*This post contains spoilers for Episode 6 and the books (mostly the first novel)*
The Good Old Days Are Long Since Gone
Episode Six opens with Ned waking to the blurry image of Cersei Baratheon’s face. Once he focuses, he sees that she looks smug and irritated (so essentially, she looks like herself). Robert is there too, looking far more solemn then we usually find him. Cersei, always the lioness, attacks immediately, pouncing on Ned like he’s an injured antelope. When Robert doesn’t side with her, she attacks him as well with words she knows will cut right through him: “I should wear the armor, and you the gown.” If there’s anything Robert truly loves, anything he’s genuinely proud of, it’s his role as a soldier. Talking of taking his armor is like taking his manhood and the only truly happy part of him that still exists. The blow is too much to bear, and he lashes out as a soldier would – violently – with a slap to Cersei’s cheek. After she leaves and he’s calmed down, Robert realizes that he shouldn’t have hit his wife because it wasn’t kingly. He is unknowingly on to something, because deep down, Robert has absolutely no idea how to be a king. He tells Ned he can’t rule the Seven Kingdoms with Starks and Lannisters at each others’ throats; truly, he can’t rule the Seven Kingdoms at all. He believes being King equates to getting what you want. This line is both a gross misunderstanding as well as a terribly sad irony. On one hand, Robert seems oblivious to the fact that being King requires reciprocation with one’s subjects. One the other, this line is sad because Robert never got the one things he believes he wanted most in life: Lyanna.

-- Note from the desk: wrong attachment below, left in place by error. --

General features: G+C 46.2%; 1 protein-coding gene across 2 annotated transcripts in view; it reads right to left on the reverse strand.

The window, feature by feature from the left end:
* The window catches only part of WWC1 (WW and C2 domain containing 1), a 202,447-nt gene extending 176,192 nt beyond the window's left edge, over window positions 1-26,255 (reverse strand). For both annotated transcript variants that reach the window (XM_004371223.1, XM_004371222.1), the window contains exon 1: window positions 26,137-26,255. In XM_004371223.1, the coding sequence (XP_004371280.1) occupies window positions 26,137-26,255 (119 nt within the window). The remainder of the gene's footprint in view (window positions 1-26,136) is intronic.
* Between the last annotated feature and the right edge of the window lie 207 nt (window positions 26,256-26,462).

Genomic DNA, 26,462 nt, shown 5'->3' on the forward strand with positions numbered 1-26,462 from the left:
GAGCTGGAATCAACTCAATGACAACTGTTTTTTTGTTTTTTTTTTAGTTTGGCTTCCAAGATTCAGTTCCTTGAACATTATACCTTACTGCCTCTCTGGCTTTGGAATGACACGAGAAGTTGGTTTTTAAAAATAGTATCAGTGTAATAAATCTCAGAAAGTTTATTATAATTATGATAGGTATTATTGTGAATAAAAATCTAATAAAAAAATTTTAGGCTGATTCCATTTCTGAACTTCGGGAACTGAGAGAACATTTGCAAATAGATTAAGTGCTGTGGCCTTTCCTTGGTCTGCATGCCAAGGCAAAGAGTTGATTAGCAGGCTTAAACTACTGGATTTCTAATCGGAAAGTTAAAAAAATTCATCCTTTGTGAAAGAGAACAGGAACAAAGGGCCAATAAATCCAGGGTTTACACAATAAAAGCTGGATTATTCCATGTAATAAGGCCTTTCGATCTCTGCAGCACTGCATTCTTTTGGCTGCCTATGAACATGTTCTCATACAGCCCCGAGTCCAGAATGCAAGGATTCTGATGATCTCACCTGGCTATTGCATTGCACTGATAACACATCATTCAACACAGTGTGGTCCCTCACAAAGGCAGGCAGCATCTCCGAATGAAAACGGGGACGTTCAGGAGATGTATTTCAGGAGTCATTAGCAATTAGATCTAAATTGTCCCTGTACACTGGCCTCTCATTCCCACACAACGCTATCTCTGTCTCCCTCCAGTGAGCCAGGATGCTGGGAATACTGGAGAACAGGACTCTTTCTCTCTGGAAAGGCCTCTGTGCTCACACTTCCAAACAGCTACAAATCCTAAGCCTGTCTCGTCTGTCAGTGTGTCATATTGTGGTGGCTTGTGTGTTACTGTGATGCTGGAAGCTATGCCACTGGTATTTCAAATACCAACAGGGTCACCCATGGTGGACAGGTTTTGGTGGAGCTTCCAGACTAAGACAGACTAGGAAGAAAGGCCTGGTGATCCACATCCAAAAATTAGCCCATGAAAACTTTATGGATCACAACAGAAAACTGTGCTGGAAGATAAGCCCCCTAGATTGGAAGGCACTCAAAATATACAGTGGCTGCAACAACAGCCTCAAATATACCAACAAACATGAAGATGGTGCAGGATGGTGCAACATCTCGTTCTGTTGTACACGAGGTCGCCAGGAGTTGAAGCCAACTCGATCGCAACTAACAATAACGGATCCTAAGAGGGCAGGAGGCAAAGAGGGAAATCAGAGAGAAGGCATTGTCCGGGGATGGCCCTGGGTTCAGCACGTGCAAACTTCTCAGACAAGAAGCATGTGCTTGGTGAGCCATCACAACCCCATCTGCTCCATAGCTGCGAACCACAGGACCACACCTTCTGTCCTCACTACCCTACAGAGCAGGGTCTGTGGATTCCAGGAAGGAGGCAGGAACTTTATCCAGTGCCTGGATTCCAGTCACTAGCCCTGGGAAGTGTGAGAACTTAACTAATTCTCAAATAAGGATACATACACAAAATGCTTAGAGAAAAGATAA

Later, Robert is hunting with a miserable-looking Renly, a flagon-carrying Lancel and a fully armed Barristan Selmy. Robert laughs and reminisces about the “old days” – fighting and sleeping his way through all the regions of Westeros. Renly seems uncomfortable for a few reasons. Robert equates happiness with bedding leagues of women. We can assume that Renly takes offense to this as a gay man. But we also learn something deeper about Renly when he calls Robert out and asks if “those days” were really so great, what with all the war, murder, fires and destruction. We see that Renly, despite his displays of sarcastic nonchalance, actually does care about the common people. He wants the Seven Kingdoms to be ordered and prosperous and happy. This is important exposition for Season Two, which (if it follows A Clash of Kings) will show just how popular Renly is when thousands of men ride for him in the War of the Five Kings.
Renly storms off after he confronts Robert about his frivolity. Robert is silenced, but Lancel Lannister is at his side in a flash with a skin of wine. Robert takes up his “get what I want” mantra once again and downs the drink. Ser Barristan Selmy watches the king’s hedonism, and Lancel, with an uneasy look. I’m glad Barristan is getting some screen time this early on in the series. He will be important in a different part of the story later on, and not so long ago, George confirmed he will be a POV character in A Dance with Dragons. With regards to Barristan, the more, the merrier, I say.